Tillerson Urges Cooperation between Iraq and Saudi Arabia
On October 23rd, as part of a series of visits to the Middle East, Secretary of State Rex Tillerson visited Iraq. The purpose of the visit was to promote regional stability and to pursue the United States’s interests as the Iraqi government works to rebuild following terrorist-caused destruction.
One of Tillerson’s main goals in his visit to Iraq and Saudi Arabia a day earlier was to convince the two governments to work together against Iran. Efforts by the United States to promote cooperation between Saudi Arabia and Iraq are reflected in Tillerson’s participation in the inaugural meeting of the Saudi Arabia-Iraq Coordination Committee on October 22. Tillerson spoke highly of the countries’ relationship, praising the “recent opening of the Arar border crossing in August and the resumption of flights between Riyadh and Baghdad last week.”
The United States sees Iran’s growing power in the region as a threat, and has been urging Iranian-backed militias to leave Iraq as the Islamic State has nearly been driven out. Both the United States and Saudi Arabia have been urging countries not to do business with the Iranian Revolutionary Guards Corps, which the U.S. has accused of causing instability in the region and committing human rights abuses.
However, hours before Tillerson’s arrival in Iraq, the Iraqi Prime Minister, Haider al-Abadi, questioned Tillerson’s call for Iranian forces to leave Iraq. Abadi said that members of the militias are Iraqis who “have sacrificed greatly to defend their country. No side has the right to intervene in Iraq’s affairs or decide what Iraqis should do.” Abadi’s statement indicates that Iraq will not be easily convinced to abandon their relations with Iran and form an alliance with Saudi Arabia.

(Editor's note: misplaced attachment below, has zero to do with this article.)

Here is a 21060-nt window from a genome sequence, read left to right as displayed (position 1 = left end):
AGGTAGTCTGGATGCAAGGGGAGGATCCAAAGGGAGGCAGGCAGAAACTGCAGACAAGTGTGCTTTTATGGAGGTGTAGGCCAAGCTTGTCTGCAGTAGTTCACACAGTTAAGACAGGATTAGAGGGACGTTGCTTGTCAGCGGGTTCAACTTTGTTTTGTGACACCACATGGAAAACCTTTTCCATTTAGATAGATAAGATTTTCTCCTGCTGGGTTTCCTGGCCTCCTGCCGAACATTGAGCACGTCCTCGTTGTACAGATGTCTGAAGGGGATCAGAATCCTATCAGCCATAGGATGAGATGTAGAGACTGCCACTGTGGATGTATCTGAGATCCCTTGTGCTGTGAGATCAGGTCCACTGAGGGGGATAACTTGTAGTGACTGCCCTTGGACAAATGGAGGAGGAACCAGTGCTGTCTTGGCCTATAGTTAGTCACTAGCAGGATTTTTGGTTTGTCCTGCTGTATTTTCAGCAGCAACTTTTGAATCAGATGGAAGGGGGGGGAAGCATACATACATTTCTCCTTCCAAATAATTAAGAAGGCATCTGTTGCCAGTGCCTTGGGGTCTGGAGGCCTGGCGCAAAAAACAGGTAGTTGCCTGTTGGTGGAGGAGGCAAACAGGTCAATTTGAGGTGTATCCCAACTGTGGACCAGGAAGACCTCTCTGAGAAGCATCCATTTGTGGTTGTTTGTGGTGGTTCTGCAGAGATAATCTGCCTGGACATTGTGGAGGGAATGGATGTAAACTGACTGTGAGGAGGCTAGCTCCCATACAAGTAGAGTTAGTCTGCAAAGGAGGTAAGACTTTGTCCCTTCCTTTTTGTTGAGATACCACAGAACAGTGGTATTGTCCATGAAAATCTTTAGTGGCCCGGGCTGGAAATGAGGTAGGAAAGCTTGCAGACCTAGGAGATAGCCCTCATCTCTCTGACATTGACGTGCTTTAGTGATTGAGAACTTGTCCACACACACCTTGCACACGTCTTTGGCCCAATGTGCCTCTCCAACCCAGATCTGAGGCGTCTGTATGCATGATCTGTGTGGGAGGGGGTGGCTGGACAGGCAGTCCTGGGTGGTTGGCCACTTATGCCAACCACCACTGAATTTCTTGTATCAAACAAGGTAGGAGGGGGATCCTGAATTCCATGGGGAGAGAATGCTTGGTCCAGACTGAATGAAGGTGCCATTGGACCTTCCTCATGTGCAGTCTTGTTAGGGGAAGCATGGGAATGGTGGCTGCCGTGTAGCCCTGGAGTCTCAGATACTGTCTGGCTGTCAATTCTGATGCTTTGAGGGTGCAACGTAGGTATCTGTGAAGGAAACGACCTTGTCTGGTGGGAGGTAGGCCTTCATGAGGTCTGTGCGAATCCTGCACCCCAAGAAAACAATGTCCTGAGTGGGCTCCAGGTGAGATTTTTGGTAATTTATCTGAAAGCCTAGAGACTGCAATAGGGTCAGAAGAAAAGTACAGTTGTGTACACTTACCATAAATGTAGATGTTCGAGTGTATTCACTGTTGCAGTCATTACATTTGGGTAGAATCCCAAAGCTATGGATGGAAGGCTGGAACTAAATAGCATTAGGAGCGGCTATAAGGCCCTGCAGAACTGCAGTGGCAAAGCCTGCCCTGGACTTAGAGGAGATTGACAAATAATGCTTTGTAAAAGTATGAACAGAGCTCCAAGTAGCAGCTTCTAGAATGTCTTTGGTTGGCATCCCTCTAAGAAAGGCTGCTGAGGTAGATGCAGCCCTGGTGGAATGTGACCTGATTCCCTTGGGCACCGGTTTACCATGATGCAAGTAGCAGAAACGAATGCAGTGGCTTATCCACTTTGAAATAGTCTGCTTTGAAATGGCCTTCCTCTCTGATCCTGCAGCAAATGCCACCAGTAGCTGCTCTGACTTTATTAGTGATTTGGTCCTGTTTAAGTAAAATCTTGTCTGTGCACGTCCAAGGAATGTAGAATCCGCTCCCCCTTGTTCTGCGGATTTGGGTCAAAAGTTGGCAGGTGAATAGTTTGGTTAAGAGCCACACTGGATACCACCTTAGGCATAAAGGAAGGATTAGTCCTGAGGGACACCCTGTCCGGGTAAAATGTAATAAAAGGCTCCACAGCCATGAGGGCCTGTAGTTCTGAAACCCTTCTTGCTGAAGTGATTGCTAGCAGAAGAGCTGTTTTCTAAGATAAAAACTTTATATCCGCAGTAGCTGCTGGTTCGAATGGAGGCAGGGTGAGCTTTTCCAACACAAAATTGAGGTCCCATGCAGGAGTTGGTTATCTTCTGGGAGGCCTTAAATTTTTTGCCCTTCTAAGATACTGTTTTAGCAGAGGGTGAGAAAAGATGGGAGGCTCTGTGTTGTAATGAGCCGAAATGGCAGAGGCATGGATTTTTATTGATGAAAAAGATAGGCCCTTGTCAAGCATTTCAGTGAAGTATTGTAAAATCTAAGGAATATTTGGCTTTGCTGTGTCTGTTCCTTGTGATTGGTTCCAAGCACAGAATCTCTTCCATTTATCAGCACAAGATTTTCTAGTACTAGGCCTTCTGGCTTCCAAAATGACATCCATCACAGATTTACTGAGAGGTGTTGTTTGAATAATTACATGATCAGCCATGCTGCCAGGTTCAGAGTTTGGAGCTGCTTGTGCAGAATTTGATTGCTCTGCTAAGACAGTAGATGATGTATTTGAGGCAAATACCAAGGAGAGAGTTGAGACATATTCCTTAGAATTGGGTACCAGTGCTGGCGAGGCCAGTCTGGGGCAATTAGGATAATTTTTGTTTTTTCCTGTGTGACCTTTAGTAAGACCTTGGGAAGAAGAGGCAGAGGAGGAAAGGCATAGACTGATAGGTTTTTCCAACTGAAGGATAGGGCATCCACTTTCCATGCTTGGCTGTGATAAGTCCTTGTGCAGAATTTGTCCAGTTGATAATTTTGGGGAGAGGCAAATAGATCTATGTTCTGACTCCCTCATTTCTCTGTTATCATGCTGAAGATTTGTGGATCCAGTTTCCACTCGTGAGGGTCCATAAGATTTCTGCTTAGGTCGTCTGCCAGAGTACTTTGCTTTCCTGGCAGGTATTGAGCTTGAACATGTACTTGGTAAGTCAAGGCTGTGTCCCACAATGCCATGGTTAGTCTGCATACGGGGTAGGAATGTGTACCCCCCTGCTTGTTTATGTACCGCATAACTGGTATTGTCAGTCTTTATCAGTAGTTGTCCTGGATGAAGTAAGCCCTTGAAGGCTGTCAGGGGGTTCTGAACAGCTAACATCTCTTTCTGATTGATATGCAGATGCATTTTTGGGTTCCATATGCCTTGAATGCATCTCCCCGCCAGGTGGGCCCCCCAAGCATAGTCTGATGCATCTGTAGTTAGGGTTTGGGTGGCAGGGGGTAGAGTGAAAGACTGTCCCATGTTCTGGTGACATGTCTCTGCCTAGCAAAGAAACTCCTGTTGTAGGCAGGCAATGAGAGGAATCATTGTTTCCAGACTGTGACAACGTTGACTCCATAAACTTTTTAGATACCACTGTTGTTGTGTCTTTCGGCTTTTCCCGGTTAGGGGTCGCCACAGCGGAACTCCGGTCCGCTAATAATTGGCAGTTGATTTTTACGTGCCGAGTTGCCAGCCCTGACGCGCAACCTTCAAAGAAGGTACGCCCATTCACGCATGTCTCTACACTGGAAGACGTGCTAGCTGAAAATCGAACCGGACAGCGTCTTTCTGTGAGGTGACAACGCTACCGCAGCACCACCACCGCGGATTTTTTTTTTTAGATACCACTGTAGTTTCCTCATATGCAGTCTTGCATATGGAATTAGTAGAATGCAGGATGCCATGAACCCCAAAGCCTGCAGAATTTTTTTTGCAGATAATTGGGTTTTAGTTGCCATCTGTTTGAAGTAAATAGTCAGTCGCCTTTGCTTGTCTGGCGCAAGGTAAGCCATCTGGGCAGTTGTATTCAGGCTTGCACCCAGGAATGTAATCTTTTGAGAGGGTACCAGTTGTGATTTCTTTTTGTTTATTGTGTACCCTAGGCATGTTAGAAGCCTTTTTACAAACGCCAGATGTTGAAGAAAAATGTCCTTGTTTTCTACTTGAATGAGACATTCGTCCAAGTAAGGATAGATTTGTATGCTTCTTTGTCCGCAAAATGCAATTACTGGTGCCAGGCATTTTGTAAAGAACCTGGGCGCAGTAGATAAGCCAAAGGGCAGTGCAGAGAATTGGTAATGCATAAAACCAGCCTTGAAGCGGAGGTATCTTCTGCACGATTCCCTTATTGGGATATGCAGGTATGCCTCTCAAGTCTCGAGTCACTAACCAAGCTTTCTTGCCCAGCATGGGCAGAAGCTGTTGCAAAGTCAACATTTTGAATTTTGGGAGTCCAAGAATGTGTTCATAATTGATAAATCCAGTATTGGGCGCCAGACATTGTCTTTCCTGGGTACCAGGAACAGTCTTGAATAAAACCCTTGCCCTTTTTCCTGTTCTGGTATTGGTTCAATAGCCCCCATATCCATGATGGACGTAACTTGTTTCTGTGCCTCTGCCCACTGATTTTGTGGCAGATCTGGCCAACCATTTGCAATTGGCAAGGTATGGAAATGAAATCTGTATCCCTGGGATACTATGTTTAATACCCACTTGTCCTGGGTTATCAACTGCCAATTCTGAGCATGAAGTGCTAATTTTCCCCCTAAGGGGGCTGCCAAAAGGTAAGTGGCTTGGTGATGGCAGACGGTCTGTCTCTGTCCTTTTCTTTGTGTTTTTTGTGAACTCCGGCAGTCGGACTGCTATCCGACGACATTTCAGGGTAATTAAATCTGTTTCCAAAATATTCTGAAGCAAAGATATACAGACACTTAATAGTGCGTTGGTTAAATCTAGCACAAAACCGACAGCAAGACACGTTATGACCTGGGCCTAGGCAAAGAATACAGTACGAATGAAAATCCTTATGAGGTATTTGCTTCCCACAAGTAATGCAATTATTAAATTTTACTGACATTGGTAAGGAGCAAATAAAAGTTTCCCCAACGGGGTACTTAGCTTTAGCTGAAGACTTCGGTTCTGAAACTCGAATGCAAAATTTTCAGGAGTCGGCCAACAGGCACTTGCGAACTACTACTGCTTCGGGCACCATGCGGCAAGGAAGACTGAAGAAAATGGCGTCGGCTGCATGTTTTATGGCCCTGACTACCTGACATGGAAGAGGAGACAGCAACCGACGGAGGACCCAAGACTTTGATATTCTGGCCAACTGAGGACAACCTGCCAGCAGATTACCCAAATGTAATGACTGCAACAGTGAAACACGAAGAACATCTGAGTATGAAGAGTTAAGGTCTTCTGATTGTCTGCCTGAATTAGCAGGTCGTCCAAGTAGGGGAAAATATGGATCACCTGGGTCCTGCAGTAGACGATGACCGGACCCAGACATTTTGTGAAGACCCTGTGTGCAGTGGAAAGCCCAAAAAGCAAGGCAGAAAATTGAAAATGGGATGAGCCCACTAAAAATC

The idea of an alliance between Iraq and Saudi Arabia is not new, and has not been successful in the past. Iraq has long had a strong relationship with Iran. Most recently, Iran intervened when the Kurds voted for independence from the rest of Iraq. However, H.R. McMaster, Trump’s national security adviser, has warned that Iran pits “communities against each other [using] tribal and ethnic and sectarian conflicts to gain influence...and then they use that invitation to come in and to help to advance their agenda,” which conveys why the Trump administration feels a great urgency to break the alliance between Iran and Iraq.
Iraqi leaders seem off-put by remarks by members in the Trump administration. On Monday, Ahmed al-Assadi, a spokesman for the popular mobilization forces, told the Iraqi Parliament in Baghdad that he considered Mr. Tillerson’s comments an “unacceptable and false accusation.” Assadi further said that Tillerson’s remarks, with regard to the Iranian militias, show a “lack of experience.”
Cooperation between Iraq and Saudi Arabia would promote regional stability in certain aspects, but it is also dangerous to completely isolate Iran. Although the United States and other non-Middle Eastern countries and actors may play a role in stabilizing the region, it’s also important for countries in the region to work together towards some level of peace. Currently, it seems unlikely that the United States will successfully be able to convince Iraq to move from working with Iran to working with Saudi Arabia, but Tillerson will likely continue to push for this goal, further alienating Iran in the process.